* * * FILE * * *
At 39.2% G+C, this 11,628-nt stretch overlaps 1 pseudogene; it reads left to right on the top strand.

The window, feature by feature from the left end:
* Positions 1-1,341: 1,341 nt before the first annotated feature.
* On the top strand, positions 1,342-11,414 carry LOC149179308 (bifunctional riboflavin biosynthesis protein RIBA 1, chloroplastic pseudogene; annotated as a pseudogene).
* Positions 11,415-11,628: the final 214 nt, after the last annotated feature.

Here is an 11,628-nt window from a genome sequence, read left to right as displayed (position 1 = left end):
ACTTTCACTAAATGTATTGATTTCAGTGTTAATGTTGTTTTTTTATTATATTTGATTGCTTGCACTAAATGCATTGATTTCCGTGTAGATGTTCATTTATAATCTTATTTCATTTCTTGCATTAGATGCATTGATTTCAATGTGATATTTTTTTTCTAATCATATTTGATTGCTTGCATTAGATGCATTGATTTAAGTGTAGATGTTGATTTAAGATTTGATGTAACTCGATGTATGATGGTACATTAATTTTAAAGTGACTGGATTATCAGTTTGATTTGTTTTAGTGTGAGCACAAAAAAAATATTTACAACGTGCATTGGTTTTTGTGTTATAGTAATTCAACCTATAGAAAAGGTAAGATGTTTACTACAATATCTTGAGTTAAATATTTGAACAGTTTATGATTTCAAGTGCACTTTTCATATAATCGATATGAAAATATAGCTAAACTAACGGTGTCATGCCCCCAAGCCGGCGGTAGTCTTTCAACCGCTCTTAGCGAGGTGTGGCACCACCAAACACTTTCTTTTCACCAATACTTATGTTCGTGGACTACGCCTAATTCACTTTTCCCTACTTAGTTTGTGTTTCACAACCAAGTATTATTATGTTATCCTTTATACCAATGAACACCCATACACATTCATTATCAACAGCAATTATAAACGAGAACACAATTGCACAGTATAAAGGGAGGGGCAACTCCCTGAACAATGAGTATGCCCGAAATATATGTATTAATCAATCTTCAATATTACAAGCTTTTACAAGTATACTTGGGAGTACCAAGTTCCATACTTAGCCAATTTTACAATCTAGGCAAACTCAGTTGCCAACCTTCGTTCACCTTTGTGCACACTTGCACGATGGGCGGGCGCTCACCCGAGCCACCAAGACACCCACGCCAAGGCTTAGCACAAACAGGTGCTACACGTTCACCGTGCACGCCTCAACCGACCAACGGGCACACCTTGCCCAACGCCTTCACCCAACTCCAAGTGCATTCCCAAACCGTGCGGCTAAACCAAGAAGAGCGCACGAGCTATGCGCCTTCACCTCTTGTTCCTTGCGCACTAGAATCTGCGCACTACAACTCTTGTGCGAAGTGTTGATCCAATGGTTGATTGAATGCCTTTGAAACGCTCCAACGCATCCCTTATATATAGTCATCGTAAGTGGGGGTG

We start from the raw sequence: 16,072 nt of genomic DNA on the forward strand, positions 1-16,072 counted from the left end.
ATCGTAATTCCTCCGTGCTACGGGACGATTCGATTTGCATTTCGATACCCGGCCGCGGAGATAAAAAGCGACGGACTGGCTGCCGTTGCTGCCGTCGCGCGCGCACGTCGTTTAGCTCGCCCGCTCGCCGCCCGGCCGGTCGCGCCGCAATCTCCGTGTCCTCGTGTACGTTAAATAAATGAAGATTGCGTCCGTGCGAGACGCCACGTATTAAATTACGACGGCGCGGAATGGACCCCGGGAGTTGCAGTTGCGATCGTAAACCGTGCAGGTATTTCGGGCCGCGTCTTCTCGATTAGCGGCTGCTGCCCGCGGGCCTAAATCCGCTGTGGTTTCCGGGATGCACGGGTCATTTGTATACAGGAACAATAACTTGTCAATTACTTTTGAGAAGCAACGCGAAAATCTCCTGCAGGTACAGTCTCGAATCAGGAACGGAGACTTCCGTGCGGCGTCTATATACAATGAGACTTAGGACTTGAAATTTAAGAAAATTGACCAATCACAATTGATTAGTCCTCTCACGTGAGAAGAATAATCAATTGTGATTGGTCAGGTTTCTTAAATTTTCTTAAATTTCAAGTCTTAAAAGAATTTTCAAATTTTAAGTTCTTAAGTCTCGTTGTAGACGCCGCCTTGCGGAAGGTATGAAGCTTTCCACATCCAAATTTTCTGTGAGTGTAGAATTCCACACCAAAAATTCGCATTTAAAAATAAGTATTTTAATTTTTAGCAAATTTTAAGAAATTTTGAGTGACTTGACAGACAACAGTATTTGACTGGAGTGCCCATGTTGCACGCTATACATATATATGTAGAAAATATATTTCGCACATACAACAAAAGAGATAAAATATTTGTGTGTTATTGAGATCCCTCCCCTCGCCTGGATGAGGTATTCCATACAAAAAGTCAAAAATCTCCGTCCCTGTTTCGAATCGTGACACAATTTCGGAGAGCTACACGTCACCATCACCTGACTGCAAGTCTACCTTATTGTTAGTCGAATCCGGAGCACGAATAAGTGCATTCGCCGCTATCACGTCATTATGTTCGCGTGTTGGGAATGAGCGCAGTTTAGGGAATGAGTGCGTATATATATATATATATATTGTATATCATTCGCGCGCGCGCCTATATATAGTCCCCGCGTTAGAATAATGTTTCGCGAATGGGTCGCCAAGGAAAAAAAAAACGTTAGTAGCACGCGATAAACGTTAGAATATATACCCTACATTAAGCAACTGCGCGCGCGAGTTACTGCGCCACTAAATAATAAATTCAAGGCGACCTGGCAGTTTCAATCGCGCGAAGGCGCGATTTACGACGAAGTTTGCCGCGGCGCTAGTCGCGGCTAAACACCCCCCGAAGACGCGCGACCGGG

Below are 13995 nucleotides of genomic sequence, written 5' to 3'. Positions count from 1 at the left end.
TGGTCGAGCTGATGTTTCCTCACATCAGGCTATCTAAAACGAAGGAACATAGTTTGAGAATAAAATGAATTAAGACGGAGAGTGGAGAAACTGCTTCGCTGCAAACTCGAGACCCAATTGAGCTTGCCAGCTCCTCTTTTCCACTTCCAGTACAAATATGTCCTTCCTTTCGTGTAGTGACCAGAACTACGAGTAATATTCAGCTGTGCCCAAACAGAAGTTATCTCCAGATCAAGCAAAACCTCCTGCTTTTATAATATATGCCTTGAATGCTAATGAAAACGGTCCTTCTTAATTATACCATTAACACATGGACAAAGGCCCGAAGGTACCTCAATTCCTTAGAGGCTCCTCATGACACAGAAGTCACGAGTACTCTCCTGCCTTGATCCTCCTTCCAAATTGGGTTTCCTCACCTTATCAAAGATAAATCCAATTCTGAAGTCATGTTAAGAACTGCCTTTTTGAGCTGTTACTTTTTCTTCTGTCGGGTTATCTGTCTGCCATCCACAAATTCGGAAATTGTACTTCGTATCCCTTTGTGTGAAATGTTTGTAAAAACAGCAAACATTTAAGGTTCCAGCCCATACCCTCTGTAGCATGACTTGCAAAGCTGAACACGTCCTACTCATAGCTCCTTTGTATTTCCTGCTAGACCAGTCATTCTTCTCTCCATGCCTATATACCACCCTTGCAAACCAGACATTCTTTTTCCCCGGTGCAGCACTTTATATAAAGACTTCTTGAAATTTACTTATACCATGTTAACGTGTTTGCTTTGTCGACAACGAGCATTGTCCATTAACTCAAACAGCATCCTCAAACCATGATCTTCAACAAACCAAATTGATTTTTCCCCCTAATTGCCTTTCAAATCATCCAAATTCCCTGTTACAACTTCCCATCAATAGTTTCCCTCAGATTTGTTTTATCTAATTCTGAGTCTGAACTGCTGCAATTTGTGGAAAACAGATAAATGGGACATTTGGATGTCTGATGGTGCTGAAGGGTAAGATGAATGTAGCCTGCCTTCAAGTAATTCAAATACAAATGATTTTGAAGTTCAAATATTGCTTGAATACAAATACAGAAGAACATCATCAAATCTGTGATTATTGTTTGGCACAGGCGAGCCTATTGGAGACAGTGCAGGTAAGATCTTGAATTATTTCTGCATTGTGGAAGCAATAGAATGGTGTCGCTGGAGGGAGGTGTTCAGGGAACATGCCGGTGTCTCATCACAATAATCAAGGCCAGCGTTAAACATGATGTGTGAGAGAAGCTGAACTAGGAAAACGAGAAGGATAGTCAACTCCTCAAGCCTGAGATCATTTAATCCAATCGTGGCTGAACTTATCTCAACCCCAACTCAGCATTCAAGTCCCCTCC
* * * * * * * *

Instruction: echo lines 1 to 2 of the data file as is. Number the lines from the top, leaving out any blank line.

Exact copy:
At 39.2% G+C, this 11,628-nt stretch overlaps 1 pseudogene; it reads left to right on the top strand.

The window, feature by feature from the left end: